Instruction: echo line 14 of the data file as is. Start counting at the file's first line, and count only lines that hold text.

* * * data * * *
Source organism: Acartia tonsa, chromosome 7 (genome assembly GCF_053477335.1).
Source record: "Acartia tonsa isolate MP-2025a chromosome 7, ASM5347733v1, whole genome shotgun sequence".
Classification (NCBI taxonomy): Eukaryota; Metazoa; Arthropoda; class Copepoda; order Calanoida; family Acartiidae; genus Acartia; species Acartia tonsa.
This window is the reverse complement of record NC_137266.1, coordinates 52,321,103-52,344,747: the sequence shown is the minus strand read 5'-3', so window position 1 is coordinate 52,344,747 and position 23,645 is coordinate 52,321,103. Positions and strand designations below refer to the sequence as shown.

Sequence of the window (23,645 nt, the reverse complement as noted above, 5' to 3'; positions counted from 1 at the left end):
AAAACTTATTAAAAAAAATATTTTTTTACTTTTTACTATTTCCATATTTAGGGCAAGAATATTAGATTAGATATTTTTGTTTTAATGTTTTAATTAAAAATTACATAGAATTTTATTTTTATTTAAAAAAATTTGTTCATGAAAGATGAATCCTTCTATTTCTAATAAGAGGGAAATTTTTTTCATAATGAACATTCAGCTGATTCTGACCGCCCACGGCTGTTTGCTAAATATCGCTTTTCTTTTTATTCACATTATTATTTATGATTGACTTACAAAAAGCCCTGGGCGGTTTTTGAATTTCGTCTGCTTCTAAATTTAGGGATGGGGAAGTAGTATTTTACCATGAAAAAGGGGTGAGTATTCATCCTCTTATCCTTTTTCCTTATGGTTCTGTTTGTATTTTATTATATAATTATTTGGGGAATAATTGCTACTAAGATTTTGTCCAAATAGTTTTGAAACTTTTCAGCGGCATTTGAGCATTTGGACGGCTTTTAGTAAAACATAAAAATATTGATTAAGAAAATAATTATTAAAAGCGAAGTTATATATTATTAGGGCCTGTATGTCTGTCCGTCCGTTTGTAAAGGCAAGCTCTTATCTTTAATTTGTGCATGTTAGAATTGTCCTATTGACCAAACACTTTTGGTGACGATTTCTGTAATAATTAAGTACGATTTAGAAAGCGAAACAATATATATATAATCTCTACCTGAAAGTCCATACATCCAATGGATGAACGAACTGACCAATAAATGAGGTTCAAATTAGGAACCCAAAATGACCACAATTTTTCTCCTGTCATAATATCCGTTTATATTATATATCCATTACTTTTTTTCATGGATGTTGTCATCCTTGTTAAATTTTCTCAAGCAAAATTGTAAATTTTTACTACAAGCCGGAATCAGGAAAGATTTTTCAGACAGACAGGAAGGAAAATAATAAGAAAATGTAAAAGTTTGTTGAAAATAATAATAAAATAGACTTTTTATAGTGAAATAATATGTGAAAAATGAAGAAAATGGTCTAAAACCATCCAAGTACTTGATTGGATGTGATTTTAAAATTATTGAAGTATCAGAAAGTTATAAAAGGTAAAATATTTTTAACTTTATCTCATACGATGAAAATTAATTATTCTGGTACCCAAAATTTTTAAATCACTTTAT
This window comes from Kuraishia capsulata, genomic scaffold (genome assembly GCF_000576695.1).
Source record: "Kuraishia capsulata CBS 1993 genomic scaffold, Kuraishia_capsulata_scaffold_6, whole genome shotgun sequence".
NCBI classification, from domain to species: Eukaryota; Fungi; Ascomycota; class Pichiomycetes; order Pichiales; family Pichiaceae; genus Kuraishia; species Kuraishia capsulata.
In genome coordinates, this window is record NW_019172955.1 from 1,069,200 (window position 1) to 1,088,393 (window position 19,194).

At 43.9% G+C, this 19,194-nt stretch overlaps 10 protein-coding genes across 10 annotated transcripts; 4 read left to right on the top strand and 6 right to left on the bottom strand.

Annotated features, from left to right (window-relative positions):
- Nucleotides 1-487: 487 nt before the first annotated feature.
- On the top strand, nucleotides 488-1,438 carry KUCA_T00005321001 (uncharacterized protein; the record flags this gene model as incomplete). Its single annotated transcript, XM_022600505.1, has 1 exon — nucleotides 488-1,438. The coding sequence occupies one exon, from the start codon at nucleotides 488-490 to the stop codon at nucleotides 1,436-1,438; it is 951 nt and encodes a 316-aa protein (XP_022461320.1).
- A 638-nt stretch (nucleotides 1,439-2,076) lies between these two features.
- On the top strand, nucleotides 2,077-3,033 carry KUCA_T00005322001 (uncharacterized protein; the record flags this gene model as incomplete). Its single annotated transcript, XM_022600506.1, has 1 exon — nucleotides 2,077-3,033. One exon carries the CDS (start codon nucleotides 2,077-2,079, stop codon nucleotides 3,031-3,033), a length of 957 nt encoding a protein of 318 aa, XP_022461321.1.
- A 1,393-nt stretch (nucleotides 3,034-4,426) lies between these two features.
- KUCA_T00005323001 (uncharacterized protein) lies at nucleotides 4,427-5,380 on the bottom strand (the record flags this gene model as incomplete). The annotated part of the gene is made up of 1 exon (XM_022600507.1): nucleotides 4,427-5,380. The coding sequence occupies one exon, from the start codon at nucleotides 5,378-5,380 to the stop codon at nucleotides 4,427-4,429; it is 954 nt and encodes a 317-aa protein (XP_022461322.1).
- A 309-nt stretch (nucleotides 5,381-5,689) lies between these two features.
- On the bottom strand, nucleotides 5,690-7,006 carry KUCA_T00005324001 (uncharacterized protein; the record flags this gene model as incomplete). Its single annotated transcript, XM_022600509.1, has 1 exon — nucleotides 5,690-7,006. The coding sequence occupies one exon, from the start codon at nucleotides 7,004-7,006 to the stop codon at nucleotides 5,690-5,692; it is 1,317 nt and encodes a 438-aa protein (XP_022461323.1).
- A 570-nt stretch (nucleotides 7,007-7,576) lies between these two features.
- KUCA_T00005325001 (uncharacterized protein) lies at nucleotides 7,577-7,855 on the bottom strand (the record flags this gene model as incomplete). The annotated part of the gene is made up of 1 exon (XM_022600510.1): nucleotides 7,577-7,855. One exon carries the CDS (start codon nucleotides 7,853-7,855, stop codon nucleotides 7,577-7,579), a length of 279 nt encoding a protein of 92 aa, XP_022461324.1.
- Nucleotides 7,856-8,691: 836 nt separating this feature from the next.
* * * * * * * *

- On the top strand, nucleotides 488-1,438 carry KUCA_T00005321001 (uncharacterized protein; the record flags this gene model as incomplete). Its single annotated transcript, XM_022600505.1, has 1 exon — nucleotides 488-1,438. The coding sequence occupies one exon, from the start codon at nucleotides 488-490 to the stop codon at nucleotides 1,436-1,438; it is 951 nt and encodes a 316-aa protein (XP_022461320.1).